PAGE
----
How do we get out of this dilemma of knowing people we associate with and people we love are considered spiritually to be "of the devil",  of being told that we should not "desire to be with them", and at the same time being told to be "salt and light" in the "world" as Jesus instructed us to?  I think there are several things to consider:

  1. We can't just throw our hands up and say, "great, I don't have to be with these folks and I don't have to be 'salt and light' to them."  Just because we perceive a dilemma in the Bible, does not mean there is a dilemma.  We simply have to dig harder to find the solution.  The Bible does not contradict itself, but God has left some issues for which we are to seek and discover His intention through prayer, study, and seeking His wisdom.
  2. We need to understand there is a difference between "my friend or relative" and "what my friend or relative does, says, or believes".  The former requires me to be "salt and light" to.  The latter requires me to avoid copying or facilitating or condoning.  I have to be wise enough and totally dependent on God to realize the difference and to understand my capability of doing either, as required, at any given time.  Then I need to pursue what I should do and avoid what I should not do.  From this perspective, I find it interesting that whether my friends or relatives are "of the devil" is more about me and how I react to them in love and how I relate to them in truth, rather than about them, although ultimately it is about their eternity.  But right here and now, it's about me and my relationship with my Father and how I obey Him in regards to them.  It is important that we understand that.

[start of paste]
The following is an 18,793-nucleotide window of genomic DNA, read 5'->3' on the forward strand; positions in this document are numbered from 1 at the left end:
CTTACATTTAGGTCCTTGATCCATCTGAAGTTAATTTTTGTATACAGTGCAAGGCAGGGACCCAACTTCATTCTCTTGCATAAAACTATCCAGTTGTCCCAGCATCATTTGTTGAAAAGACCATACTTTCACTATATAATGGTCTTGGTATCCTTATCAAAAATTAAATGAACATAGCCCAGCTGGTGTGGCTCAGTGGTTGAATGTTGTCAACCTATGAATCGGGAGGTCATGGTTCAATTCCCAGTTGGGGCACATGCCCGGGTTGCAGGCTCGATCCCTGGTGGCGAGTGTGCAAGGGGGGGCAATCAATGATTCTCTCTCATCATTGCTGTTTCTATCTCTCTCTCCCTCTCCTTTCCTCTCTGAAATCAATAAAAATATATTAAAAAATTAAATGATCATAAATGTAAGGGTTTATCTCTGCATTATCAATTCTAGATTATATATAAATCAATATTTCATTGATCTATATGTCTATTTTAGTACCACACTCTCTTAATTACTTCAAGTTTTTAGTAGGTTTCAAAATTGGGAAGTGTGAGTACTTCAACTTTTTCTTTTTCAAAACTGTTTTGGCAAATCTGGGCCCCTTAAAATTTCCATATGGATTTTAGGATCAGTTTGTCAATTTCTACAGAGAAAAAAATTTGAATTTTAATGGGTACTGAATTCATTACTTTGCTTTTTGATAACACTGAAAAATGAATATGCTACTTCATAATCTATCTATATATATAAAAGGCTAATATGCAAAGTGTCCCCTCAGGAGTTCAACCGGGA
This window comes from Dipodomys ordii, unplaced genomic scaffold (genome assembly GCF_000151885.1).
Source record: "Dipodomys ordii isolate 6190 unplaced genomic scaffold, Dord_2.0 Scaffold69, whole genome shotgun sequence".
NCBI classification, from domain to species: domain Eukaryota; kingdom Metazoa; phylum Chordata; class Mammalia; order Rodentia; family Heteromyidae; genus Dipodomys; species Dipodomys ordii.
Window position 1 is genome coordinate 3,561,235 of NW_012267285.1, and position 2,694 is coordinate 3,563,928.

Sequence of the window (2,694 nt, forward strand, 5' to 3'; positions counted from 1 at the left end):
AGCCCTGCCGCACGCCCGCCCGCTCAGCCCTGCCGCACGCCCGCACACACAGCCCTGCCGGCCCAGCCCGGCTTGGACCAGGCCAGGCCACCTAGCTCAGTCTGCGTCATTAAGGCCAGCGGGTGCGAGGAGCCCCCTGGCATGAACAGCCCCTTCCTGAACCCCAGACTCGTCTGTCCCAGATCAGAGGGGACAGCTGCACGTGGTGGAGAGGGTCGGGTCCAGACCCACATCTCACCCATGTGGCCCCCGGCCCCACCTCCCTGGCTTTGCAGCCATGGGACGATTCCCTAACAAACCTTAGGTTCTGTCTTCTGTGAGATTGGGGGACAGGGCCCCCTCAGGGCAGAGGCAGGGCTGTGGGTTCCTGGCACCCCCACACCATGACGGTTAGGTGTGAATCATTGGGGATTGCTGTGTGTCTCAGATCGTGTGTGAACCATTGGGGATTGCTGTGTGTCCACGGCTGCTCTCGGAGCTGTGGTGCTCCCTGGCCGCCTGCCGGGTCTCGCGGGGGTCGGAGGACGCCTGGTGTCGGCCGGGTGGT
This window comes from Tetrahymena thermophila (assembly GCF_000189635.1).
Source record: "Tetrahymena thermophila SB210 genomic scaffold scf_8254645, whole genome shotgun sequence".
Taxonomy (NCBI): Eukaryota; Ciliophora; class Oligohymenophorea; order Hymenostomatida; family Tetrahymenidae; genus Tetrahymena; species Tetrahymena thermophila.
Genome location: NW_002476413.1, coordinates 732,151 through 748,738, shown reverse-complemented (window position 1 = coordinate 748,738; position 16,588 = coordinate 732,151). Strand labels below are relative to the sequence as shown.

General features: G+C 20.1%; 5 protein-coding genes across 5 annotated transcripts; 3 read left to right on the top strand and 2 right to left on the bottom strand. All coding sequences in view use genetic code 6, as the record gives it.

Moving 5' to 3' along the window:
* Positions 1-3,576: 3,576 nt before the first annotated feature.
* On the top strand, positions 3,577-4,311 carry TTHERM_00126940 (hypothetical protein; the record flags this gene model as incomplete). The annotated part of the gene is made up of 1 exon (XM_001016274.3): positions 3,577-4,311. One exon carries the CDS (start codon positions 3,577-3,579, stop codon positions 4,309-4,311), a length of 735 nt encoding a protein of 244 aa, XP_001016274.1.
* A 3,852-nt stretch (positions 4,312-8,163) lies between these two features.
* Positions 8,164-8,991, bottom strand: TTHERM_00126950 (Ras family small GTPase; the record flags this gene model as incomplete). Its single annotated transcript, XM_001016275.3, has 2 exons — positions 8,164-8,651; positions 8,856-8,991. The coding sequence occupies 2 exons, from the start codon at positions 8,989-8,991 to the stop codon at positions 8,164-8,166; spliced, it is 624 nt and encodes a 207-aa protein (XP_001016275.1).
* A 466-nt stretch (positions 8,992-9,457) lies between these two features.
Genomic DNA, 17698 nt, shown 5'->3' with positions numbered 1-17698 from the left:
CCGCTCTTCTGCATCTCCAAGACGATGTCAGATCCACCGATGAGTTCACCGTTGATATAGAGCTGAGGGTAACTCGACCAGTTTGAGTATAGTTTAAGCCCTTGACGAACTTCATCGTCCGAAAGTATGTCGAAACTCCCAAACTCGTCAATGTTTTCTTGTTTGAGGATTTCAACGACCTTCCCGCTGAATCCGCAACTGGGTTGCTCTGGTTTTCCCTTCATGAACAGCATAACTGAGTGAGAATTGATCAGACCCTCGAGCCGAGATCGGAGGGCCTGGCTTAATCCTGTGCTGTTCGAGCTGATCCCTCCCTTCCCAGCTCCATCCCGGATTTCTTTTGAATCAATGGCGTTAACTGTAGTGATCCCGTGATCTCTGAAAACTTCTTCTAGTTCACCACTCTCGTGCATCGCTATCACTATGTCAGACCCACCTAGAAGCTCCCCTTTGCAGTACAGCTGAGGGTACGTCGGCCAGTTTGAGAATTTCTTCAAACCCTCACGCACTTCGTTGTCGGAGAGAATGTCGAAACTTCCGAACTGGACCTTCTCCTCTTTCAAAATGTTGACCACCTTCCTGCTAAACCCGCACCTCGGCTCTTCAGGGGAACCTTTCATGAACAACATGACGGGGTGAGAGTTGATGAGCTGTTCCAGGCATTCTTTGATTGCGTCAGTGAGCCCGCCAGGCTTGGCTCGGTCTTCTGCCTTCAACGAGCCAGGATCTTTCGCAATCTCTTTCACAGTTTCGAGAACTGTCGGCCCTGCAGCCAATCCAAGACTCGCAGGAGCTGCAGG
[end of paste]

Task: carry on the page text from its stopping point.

3. Finally, to make this thing a lot easier to tackle, we only need to think that at one time in our lives, we were "that friend" or "that relative" who did not have God as our own true spiritual Father.  Somebody related to us during that period of our lives.  We must do likewise for others.
When I first started thinking about this issue, I entertained, at the suggestion of a loved one that I asked, the possibility that just like there are graduations of maturity for the Christian, there are graduations of 'being evil' for the non-believer.  I mean after all, you will tell me that my relatives and friends are "not that evil, they're just not believers yet."  I think that is true.  However, I have to be careful that I don't allow that understanding to somehow weaken my desire or efforts or concern to draw their attention to the fact that their ultimate outcome, eternity "without God", can only be changed by their becoming children "of God".  That is the danger in emphasizing their "goodness".  It is the same danger we as Christians have of failing to pursue maturity in Christ if we simplify emphasize the fact that "we go to church and tithe, and do not break the commandments knowingly, that is, we are doing our best to be good; what more can be expected?"

So, yes, my relatives and friends who are not Christ followers, are, just like yours, "of the devil" but they strive to live good and righteous lives to the best of their abilities.  My job, and yours, is to be able to separate the two -- their state and their practices and finds ways to meet them where they are with the "salt and light" that they need.  I pray God will show us how to do that individually and uniquely for each and every one of our loved ones.